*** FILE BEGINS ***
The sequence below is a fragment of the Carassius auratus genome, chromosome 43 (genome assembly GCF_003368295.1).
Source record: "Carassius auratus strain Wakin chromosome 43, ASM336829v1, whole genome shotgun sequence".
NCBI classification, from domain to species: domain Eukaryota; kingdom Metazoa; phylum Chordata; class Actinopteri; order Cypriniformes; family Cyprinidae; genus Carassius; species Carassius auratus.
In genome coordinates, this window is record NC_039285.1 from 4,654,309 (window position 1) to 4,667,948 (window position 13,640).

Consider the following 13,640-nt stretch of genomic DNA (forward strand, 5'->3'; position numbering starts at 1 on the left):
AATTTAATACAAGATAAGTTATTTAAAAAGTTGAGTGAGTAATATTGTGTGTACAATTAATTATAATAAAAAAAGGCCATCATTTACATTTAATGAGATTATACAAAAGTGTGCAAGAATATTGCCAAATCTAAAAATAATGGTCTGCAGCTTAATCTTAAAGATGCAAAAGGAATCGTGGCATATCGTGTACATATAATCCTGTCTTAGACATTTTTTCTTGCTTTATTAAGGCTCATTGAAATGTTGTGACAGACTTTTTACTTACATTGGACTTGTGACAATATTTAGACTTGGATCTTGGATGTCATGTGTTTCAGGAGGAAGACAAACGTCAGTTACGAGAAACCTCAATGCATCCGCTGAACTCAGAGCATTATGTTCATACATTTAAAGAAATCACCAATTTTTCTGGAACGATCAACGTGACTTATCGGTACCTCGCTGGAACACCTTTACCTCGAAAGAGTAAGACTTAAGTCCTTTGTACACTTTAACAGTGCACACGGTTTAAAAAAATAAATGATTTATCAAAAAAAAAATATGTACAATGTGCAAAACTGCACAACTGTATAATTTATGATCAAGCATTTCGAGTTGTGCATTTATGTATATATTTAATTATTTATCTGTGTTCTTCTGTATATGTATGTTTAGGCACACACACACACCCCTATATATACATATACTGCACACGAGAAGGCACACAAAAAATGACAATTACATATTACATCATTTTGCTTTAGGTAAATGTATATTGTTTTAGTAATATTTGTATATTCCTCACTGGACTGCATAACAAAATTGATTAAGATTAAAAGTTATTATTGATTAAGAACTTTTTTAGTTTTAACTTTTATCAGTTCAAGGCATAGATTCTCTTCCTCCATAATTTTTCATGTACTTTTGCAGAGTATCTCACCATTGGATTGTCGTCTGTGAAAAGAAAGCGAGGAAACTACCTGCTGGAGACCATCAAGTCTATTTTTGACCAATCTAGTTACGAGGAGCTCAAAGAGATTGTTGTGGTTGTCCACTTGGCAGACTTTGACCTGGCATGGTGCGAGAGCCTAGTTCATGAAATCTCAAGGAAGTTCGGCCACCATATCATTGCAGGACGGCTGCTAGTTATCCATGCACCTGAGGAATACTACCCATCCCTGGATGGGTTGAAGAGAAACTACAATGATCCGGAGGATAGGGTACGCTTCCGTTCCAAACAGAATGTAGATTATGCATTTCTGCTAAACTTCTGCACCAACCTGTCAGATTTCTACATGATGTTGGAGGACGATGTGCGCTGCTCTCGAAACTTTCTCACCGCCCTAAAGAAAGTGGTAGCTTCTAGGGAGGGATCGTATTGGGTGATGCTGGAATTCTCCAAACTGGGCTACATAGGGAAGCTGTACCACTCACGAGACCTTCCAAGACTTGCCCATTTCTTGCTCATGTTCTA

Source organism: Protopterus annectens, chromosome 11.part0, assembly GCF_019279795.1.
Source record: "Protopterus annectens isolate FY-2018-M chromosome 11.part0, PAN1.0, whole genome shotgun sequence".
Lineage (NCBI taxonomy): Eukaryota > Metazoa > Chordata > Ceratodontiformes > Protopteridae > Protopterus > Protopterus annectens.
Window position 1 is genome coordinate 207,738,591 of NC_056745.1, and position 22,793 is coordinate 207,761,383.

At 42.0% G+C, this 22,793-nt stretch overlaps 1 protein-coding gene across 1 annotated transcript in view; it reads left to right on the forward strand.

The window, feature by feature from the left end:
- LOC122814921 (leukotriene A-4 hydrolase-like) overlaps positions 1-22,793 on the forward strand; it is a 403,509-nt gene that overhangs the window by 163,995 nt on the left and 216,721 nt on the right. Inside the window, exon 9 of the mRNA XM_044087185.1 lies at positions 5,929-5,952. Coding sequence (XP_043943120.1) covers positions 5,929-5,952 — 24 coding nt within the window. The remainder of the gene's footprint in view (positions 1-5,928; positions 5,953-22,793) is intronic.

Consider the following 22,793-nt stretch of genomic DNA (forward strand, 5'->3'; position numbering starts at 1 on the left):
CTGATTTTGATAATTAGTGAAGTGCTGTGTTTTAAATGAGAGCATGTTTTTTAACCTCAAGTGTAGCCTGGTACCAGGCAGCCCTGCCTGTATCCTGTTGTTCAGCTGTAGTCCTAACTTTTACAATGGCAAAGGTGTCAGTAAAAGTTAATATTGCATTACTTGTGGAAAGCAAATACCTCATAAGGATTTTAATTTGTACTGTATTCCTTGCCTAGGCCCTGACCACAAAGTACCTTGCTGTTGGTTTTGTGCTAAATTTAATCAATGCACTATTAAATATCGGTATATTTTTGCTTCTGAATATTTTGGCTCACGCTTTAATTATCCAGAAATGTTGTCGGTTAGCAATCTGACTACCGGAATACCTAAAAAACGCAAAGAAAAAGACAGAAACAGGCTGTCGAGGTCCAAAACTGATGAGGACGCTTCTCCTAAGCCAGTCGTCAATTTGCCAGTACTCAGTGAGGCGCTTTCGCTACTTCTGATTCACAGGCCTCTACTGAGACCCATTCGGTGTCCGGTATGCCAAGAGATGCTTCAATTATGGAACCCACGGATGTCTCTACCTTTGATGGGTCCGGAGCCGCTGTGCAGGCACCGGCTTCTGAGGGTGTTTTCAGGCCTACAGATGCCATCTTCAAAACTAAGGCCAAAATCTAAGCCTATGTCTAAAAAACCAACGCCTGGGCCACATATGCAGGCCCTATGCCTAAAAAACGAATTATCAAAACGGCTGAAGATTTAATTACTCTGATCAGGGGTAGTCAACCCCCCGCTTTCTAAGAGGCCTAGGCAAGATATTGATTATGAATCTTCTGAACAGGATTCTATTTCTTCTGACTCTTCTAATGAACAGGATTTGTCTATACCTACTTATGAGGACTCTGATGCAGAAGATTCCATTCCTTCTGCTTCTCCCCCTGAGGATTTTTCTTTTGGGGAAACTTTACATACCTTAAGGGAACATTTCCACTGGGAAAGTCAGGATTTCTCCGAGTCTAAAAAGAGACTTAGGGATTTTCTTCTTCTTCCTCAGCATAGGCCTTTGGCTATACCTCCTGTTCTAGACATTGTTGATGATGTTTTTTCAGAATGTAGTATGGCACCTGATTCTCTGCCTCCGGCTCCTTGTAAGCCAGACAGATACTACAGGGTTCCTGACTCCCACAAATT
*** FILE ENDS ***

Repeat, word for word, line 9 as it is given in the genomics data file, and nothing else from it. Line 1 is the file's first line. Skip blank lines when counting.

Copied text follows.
Lineage (NCBI taxonomy): Eukaryota > Metazoa > Chordata > Ceratodontiformes > Protopteridae > Protopterus > Protopterus annectens.